Study Suggests Link Between Air Pollution and Psychiatric Disorders

pgmrdlm shares a report from StudyFinds: Could the very air we breathe have an impact on our mental health? That’s the suggestion coming out of a new international study conducted in the United States and Denmark. After analyzing long-term data sets from both countries, researchers from the University of Chicago say they have identified a possible link between exposure to environmental pollution, specifically polluted air, and an increase in the onset of psychiatric and mental health problems in a population. According to the findings, air pollution is associated with increased rates of depression and bipolar disorder among both U.S. and Danish populations. That association was actually found to be even greater in Denmark, where poor air quality exposure during the first 10 years of a person’s life was found to predict a two-fold increase in the likelihood of developing schizophrenia or a personality disorder.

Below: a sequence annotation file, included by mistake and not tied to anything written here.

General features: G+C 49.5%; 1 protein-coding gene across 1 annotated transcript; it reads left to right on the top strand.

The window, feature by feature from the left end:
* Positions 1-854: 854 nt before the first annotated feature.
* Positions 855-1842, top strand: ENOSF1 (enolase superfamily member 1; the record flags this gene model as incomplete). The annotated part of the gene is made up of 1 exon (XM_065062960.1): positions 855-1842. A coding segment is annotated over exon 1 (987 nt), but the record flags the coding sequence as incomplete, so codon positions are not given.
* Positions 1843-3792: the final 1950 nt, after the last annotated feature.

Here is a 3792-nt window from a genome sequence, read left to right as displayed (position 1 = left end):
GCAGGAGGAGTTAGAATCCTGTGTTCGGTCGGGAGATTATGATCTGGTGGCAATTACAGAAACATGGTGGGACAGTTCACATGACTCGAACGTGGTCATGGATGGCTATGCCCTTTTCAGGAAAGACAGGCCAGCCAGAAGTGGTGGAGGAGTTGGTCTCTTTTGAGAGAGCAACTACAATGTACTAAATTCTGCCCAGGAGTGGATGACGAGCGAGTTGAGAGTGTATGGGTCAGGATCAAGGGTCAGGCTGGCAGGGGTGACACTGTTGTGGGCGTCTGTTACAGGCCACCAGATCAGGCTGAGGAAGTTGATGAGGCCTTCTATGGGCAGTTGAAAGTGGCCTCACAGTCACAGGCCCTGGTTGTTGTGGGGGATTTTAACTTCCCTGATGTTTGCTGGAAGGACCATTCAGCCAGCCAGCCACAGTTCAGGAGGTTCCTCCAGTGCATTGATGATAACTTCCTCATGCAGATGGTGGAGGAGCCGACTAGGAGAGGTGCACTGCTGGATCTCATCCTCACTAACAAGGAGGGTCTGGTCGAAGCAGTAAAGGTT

For the study, researchers analyzed two population data sets. The first was a U.S. health insurance claims database housing 11 years worth of claims across 151 million people. The second data set included all 1.4 million people born in Denmark between 1979-2002 who were still alive, and still living in Denmark by their 10th birthday. Air pollution levels in specific areas were measured using the air quality standards set by both countries, respectively. For example, for the U.S. the EPA’s air quality measurements were used. As far as estimating each person’s exposure to polluted air, it was a bit easier for researchers to track individual Danes because they had access to each Danish participants’ citizen ID number. For Americans, air pollution exposure estimates were limited to county areas. The study has been published in the journal PLOS Biology.


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